YOUTH TRANSITIONS TO EMPLOYMENT AND MARRIAGE IN IRAN: EVIDENCE FROM THE SCHOOL TO WORK TRANSITION SURVEY
Daniel Egel () and
Djavad Salehi-Isfahani ()
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Daniel Egel: Department of Economics, University of California at Berkeley, USA
Middle East Development Journal (MEDJ), 2010, vol. 02, issue 01, 89-120
Iran's young men and women face serious challenges in their transitions to employment and marriage. We study the factors that affect these transitions using the 2005 School-to-Work Transition Survey (SWTS). As this survey contains detailed retrospective data of education, employment, and marital outcomes for youth ages 15–29, it provides a new and valuable tool for exploring the challenges facing these youth. In our analysis of the transition to employment, which employs discrete-time hazard models and probit models of women's desire and actual labor force participation, we find that (1) the duration of unemployment increases secularly with men's but not women's education, (2) parental background significantly affects men but not women, and (3) labor force participation of a mother is the strongest predictor of a daughter's labor force participation. For the transition to marriage, we find that job stability is the most important determinant of the age of marriage, as both years of employment and high quality employment contracts accelerate the marriage transition. Among women we find that the transition to marriage is delayed significantly by both work experience and increased education. We discuss the relevance of these findings in designing policies to help these youth in their transitions.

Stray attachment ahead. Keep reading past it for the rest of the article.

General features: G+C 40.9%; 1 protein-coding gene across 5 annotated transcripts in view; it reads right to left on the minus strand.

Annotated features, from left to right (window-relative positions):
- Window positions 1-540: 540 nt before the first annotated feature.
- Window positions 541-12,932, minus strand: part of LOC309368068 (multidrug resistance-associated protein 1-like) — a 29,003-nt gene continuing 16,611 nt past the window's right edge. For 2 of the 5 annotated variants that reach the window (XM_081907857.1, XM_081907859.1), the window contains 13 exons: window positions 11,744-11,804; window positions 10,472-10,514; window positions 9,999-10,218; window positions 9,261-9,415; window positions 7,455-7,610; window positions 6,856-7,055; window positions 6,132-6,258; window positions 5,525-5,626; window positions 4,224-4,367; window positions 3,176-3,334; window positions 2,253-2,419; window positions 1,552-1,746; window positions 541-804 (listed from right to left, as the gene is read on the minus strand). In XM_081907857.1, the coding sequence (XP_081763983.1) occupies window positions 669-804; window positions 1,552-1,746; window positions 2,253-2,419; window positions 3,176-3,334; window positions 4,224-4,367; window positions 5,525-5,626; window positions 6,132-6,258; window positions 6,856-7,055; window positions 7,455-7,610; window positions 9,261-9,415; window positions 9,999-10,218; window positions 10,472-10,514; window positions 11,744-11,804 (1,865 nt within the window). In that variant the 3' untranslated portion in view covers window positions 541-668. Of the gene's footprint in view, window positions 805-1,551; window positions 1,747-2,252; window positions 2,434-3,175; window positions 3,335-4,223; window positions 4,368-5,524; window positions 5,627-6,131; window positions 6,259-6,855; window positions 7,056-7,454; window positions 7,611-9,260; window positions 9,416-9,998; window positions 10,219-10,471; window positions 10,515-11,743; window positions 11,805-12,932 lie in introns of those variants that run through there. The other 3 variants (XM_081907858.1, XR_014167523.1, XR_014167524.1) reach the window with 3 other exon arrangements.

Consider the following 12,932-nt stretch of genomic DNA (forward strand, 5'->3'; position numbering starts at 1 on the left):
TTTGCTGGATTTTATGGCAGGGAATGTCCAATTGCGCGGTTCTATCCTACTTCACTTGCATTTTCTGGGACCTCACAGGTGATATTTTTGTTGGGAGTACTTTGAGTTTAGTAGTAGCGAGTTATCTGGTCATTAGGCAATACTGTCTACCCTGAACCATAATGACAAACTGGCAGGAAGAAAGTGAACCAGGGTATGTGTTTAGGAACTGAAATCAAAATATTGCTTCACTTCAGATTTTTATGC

Keywords: Iran; youth transitions; labor market; employment; marriage (search for similar items in EconPapers)
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